3. It seems so obvious that, if all of the publication/lit prize industry was based on anonymous submission (at the least) and anonymous publication (at best) then the quality and relevance of published writing could only increase. Why is no one doing this? Get the ego/celebrity out of writing that – so often – seems published due largely to the author’s PR-ability, and get back to ideas and language. There’s no reason authors wouldn’t be paid for their work in such a system, and it could help counter the mediocritisation of Aust Lit which seems, to me, to derive largely from the power of networking and self-promotion? Instead of writers ‘making a name’ they can focus on making their work, and the relevance/quality of their work will be the only thing anyone else can, or should, end up judging.

  4. “Instead of writers ‘making a name’ they can focus on making their work, and the relevance/quality of their work will be the only thing anyone else can, or should, end up judging”

    Yes indeed, Helenanon. But that would require a lot of hard work, producing the best and brightest. It’s easier to make a name, and quicker. Mediocrity is in demand. People don’t want the best that can possibly be because that’s elitist, separatist. Mediocrity is easier, less threatening. It’s reassuring, comforting that you can do the same.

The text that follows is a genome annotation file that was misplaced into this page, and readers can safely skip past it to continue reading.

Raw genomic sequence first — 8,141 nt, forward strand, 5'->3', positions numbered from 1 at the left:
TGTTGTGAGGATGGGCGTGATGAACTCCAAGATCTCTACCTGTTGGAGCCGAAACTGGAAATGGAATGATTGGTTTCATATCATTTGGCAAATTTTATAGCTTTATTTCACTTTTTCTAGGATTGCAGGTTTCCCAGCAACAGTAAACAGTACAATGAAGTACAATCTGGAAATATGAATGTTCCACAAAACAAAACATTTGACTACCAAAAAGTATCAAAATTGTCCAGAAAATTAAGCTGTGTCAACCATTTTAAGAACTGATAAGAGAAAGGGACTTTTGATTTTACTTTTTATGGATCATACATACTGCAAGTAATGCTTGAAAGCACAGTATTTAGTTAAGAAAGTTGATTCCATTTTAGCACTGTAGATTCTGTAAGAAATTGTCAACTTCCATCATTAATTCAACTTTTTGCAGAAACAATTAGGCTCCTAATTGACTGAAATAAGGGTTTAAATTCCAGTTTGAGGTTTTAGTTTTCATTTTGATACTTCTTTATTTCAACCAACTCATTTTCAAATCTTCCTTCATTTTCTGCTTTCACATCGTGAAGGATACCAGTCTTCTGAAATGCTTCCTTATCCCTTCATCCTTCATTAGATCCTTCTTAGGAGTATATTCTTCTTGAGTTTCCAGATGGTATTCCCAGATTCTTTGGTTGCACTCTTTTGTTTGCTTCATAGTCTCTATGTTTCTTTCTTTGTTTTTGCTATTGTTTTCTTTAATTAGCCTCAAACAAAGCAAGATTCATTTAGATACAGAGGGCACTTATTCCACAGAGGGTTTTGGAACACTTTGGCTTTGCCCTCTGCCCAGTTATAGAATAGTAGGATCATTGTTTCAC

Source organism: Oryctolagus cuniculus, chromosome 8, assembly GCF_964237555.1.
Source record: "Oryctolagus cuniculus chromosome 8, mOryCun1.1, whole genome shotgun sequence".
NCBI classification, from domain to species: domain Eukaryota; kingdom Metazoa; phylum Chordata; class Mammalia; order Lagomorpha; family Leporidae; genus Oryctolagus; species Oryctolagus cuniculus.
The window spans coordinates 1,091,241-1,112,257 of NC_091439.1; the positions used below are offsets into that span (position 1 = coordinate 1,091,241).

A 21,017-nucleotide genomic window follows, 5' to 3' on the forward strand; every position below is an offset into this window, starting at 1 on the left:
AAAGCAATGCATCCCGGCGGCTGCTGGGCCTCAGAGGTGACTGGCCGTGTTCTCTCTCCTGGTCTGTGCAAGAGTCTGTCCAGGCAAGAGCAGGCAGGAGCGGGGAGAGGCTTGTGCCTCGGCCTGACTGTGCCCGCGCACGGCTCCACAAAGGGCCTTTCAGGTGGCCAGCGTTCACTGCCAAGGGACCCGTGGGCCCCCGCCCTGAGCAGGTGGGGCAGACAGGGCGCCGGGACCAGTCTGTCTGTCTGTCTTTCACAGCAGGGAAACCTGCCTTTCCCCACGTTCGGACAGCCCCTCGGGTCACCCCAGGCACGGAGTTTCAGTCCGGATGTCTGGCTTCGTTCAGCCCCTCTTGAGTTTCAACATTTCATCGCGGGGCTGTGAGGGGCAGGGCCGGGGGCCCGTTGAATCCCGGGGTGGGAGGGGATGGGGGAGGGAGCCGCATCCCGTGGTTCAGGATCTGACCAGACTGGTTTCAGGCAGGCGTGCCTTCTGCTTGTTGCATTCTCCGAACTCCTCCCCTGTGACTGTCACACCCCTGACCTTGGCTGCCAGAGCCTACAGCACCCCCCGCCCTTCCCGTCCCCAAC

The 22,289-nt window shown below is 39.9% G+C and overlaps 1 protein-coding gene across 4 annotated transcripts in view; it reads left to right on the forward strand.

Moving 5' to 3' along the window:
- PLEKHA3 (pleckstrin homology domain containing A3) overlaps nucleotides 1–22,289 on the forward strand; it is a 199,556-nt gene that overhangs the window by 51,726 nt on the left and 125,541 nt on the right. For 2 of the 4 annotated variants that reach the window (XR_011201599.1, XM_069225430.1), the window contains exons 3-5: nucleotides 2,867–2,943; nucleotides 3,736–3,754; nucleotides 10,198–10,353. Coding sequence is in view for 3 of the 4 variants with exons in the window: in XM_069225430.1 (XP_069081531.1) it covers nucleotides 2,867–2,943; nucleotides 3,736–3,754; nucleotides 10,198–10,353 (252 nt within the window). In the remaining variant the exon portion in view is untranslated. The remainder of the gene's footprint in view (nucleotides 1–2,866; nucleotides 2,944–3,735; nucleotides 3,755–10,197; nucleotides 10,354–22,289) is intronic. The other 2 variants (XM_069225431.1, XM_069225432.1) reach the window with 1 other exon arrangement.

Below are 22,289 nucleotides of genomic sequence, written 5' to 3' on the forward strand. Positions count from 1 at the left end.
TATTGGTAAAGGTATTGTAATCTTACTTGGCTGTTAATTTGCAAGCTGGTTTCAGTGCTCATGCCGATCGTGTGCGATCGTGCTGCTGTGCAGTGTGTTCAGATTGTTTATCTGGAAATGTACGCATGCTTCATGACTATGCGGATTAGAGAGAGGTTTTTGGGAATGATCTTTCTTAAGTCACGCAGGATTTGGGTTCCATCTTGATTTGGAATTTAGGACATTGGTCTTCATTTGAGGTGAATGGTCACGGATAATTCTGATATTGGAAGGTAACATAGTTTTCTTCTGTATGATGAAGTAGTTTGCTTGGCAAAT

1. No writer of fiction today would dare write anything that isn’t marketable. Prizes facilitate sales. The branding that comes with winning a prize means media coverage, which equals sales. There’s little innovation around in Australian fiction because there’s no market for it (and most of it tends toward a political consensus. How boring is that!!). And articles like the one above — all it wants to do is talk about prizes prizes prizes. Why not ditch that and write on a work of fiction, perhaps an obscure one? And could the author of this article write anonymously.? I doubt it. I’m sure she posted a link to this on Twitter and FB.

  5. Hi Holst,
    I understand the frustration in focusing on prizes from a reader’s perspective,but prizes are actually important in how we, as a culture, think about literature, especially how we think about literary merit and great work. I do detect a note of hostility in your comment, and a huge slab or assumptions. How do you that I’m not working on a piece of obscure fiction, or that I haven’t published work anonymously? And, please, if you can find the links to this on my twitter and fb accounts, then feel free to post them here. Though let’s be honest, only certain kinds of work, and certain kinds of authors are going to be marketed these days. Would you prefer that those of us who challenge the literary status quo try harder to hide our work? Whose interests would this serve?

  6. Folly to expect *writing* to differ from the dominant mode of production and consumption. (Now there’s something to write about – how it might and should differ.) I seem to remember Brer Rabbit and Brer Bear getting along fine and dandy because one could read writing but not reading, whereas the other could read reading but not writing. Ain’t that where we’re at, still?

Leave a Reply

Your email address will not be published. Required fields are marked *